Bob Olinger is the bully we all love to hate. A favorite recurring scene in big-screen Hollywood Westerns depicts the contemptible deputy getting his just desserts from the muzzle of a shotgun wielded by Billy the Kid in Lincoln, New Mexico Territory, in 1881.
Such depictions invariably focus on the lawman’s personality flaws. It’s worth noting, however, he had managed to win the undying love of one Lily Casey, to whom he was reportedly engaged at the time of his murder. An early resident of Lincoln, Casey (married name Lily Klasner) fondly recalled their romance in her posthumously published 1972 memoir My Girlhood Among Outlaws, a veritable trove of information about Lincoln County War figures she knew personally.
The Kid’s life story had another chapter after he killed Deputies Olinger and James W. Bell while escaping from the Lincoln County Courthouse on April 28, 1881. Not so Olinger. His body was reportedly taken to Fort Stanton and there interred without ceremony. Popular belief, old photos, magazine articles and local legend all suggest he is buried at the back of the old Fort Stanton Cemetery. If there ever was a marker on the slain deputy’s grave, it has long since disappeared.
Who Was Bob Olinger?
Ameredith Robert B. Olinger was probably born in 1850 (other sources say 1841) in Carroll County, Indiana. By 1856 his family had migrated west to Delaware, Polk County, Iowa, moving again in 1858 to Mound City, Linn County, Kansas Territory. After that came moves to Indian Territory (present-day Oklahoma), Texas and, in 1876, New Mexico Territory.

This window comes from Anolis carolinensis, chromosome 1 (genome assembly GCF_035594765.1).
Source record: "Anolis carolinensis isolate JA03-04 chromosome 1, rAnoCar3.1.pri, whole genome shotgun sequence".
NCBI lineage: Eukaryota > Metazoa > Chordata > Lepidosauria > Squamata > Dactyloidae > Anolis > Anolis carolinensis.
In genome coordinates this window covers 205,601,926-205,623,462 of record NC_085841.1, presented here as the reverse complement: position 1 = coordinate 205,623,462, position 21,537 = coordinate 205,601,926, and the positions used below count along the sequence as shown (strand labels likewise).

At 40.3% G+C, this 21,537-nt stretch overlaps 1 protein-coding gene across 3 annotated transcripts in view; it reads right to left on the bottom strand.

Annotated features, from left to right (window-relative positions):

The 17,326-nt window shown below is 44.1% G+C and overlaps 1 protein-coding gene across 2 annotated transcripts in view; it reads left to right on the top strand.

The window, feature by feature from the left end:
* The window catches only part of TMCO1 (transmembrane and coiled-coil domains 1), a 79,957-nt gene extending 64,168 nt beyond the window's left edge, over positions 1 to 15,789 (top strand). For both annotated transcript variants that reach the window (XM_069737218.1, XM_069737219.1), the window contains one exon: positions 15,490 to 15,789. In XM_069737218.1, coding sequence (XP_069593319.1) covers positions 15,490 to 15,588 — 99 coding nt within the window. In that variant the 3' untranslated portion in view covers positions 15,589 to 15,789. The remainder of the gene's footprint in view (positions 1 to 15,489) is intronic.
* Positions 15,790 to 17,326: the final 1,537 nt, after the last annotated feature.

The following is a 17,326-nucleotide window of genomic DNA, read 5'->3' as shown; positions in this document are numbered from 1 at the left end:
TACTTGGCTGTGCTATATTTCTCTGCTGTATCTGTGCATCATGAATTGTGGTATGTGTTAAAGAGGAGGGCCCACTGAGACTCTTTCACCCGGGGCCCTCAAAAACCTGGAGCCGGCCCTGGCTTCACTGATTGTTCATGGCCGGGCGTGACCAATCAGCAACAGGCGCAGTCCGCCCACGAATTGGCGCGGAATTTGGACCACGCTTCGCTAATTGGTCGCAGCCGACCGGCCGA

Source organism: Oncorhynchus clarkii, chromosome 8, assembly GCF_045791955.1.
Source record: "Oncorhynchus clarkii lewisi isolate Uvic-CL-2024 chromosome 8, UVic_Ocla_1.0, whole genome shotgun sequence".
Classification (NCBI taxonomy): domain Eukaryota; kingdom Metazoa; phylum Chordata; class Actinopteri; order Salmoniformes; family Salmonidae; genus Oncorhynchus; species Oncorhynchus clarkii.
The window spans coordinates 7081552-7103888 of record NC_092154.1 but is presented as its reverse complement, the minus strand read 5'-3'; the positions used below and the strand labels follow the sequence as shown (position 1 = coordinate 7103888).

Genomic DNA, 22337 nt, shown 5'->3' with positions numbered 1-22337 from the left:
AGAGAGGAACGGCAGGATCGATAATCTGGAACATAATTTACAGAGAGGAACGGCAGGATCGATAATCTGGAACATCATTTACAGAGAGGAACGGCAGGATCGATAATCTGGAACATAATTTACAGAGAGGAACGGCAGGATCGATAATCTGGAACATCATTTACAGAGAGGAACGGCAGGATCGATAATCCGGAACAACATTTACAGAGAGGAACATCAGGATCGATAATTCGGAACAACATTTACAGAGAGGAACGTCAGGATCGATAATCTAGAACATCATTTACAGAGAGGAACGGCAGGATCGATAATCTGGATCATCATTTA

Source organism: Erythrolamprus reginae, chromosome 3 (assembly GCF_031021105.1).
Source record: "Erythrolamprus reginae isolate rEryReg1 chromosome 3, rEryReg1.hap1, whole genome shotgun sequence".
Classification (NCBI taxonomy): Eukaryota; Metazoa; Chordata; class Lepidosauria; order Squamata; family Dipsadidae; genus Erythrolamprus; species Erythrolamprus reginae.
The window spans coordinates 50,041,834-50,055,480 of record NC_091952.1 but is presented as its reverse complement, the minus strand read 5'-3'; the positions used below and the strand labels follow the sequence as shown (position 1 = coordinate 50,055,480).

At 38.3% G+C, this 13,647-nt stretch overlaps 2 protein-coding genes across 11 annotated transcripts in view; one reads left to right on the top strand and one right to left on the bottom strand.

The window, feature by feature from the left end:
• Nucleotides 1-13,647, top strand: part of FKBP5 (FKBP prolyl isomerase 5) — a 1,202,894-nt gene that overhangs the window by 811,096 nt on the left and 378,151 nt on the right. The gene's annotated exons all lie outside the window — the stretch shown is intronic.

While serving a stint as marshal of the rough-and-tumble Lincoln County town of Seven Rivers, Bob killed two men in gambling disputes on separate occasions. Olinger participated in the 1878 Lincoln County War as a member of the Lawrence Murphy–James Dolan faction. (Billy fought for the opposing faction headed by John Tunstall, Alexander McSween and John Chisum.) Months later, Olinger gunned down one Bob Jones amid a rivalry stemming from another gambling dispute, though county authorities dismissed a murder charge against him in October 1879. That same month Pat Garrett was elected Lincoln County sheriff and appointed Bob one of his deputies.
Olinger’s reputation as a “bully with a badge” mostly stems from his nasty treatment of the Kid while Billy was Garrett’s prisoner in Lincoln. Billy got his revenge that fateful day in April 1881 when he blasted Bob with his own shotgun, killing him instantly. The deputy faded into history, as did the whereabouts of his grave. His end is where my curiosity began.
Wild, Wild West
What About Bob?
After reading about Olinger’s probable burial location, I went on a hunt in Fort Stanton. Alert to my old enemies, snakes, I examined existing headstones in the old post cemetery. While nothing definitive popped up, two distinctly different graves toward the back of the burial ground stood out. They matched the scant available information, so I thought it would be an easy search. Little did I imagine it would turn into a monthslong investigation.